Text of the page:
Figure out where you want to groom your dog. I recommend using a table or other flat surface for your dog to stand on, but you may decide it’s easier to groom your dog in your lap or on the floor. Make sure all the tools you need are within easy reach so that you don’t need to keep starting and stopping the grooming. Keep plenty of treats handy, too, so that your dog doesn’t make too much of a negative association with the grooming process.
Start with a clean, dry coat. This will make for the easiest, smoothest, best-looking cut. Having said that, you should brush or cut any mats out BEFORE washing your dog, since water will make mats worse (unless you have a high-velocity dryer to loosen mats with).
#Buyer’s guide to finding best dog clippers for small dogs [Read this before you buy!]
A cheap pair of clippers may work fine for a while but is likely to need to be replaced if anything goes wrong. With more professional-grade clippers, almost every part is easily replaceable, so they should last for many years without any problems. On the other hand, you may not need the most expensive clippers on the market. There are a handful of things you should consider when searching for the right set of clippers.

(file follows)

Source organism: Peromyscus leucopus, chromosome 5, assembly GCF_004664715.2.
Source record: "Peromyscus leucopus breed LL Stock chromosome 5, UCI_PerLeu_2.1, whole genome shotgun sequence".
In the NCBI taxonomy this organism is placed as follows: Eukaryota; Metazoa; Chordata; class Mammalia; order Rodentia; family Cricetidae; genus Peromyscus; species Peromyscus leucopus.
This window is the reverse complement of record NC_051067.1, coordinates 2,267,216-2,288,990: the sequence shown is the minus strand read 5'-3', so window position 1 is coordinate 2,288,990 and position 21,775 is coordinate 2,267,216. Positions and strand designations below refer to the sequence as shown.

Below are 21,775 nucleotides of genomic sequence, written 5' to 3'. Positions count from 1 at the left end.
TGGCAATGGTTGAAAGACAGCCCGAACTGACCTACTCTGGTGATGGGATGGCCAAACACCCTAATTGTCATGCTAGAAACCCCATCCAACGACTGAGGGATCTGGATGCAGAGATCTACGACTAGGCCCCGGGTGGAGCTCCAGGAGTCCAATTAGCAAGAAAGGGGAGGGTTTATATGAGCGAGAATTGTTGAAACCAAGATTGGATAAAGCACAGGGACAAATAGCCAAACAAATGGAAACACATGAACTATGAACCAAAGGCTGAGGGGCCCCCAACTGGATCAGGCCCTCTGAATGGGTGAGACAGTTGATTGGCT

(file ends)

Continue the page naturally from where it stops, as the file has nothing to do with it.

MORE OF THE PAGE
Corded vs. Cordless Clippers
On the downside, cordless clippers tend to be more expensive, and the charge typically only lasts 60-90 minutes. If you’re very slow while you first learn how to groom your dog, that may not be long enough, so corded clippers may be the better option for your situation.
Speed? Multiple speeds?
If you have a dog with a finer coat like a Maltese or a Yorkie, the clipper speed won’t matter as much. A slower single-speed clipper will probably work just fine.
Which blades to use?
If you like a short but not shaved look, a longer blade often looks better than a shorter attachment comb. Some clippers, especially professional-grade clippers, come with detachable A5-style blades that are easily switched with different sizes that can even be made from other brands than the one that made your clippers.